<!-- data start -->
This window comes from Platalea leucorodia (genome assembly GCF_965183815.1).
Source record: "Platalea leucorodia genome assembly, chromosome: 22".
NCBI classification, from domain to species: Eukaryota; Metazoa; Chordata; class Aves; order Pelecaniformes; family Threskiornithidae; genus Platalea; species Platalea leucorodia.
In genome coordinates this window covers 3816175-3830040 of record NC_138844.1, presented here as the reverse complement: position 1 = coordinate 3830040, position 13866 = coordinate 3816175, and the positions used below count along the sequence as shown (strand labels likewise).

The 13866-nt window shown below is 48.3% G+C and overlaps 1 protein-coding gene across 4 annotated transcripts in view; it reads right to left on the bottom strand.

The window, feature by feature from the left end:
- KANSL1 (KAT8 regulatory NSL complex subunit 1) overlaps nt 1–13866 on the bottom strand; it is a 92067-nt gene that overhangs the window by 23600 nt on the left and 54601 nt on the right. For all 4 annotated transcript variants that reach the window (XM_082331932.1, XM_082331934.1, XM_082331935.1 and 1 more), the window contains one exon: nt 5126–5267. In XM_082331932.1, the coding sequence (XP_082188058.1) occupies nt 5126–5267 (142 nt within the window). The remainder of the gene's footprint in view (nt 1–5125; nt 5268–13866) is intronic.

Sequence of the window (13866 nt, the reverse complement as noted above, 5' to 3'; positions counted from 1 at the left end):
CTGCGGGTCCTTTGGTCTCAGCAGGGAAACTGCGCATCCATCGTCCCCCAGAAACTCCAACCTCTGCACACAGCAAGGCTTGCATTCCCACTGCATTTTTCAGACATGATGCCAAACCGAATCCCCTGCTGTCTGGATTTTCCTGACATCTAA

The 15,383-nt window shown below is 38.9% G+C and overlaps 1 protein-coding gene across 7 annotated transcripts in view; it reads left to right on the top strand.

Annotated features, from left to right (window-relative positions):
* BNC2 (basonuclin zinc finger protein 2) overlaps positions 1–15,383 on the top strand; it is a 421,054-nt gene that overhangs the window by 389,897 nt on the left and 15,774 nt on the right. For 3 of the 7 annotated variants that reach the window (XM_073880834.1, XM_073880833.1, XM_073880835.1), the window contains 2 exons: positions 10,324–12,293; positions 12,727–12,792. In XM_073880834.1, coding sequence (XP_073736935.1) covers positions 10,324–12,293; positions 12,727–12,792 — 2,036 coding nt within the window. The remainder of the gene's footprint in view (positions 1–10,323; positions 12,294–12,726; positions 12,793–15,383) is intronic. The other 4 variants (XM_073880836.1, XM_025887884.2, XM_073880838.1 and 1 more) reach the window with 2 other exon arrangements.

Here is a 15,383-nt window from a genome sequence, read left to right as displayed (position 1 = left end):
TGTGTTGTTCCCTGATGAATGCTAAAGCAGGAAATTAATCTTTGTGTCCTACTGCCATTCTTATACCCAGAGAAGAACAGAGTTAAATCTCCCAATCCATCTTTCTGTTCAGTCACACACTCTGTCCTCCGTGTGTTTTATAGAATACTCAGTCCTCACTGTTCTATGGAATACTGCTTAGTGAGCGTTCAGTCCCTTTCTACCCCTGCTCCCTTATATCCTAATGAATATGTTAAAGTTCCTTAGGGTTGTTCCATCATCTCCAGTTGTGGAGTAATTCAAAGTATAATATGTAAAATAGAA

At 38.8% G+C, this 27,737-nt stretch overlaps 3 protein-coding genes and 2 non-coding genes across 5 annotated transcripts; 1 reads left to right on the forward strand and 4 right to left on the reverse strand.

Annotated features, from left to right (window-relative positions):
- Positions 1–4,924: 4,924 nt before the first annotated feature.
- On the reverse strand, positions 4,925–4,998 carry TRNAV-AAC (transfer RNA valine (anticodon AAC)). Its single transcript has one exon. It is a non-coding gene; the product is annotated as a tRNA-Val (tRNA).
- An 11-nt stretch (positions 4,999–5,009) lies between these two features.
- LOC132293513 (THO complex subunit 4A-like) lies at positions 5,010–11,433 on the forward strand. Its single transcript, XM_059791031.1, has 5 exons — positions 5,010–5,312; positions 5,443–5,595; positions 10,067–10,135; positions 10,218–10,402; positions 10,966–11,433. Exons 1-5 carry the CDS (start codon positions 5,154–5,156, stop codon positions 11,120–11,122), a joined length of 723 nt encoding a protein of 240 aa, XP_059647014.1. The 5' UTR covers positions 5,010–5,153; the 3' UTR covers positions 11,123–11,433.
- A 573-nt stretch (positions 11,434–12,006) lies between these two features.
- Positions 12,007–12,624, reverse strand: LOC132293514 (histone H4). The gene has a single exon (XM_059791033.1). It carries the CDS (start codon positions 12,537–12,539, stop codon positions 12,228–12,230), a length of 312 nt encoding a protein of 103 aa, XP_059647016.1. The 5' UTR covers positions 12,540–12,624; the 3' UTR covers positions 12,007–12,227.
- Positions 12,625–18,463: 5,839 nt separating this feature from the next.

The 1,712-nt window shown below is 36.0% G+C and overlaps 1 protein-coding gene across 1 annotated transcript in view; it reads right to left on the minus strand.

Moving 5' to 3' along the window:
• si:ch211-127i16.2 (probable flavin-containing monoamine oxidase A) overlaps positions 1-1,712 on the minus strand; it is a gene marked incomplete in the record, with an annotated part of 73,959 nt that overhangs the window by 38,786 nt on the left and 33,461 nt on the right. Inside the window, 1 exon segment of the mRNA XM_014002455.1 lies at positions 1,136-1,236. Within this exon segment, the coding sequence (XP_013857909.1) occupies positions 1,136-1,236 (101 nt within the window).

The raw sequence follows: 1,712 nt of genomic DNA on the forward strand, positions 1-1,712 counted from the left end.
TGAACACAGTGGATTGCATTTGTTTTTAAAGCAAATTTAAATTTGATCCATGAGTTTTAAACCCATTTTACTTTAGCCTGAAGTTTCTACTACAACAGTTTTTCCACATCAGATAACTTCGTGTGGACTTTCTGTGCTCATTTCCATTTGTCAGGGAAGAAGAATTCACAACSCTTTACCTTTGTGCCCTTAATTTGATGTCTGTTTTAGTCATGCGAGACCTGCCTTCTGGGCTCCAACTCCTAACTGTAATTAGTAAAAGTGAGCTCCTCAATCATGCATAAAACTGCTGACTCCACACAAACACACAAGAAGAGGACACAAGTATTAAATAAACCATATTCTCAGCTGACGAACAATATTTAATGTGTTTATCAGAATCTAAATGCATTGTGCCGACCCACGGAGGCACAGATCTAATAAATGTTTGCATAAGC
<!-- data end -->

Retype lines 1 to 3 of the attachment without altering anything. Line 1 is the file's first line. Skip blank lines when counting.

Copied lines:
This window comes from Platalea leucorodia (genome assembly GCF_965183815.1).
Source record: "Platalea leucorodia genome assembly, chromosome: 22".
NCBI classification, from domain to species: Eukaryota; Metazoa; Chordata; class Aves; order Pelecaniformes; family Threskiornithidae; genus Platalea; species Platalea leucorodia.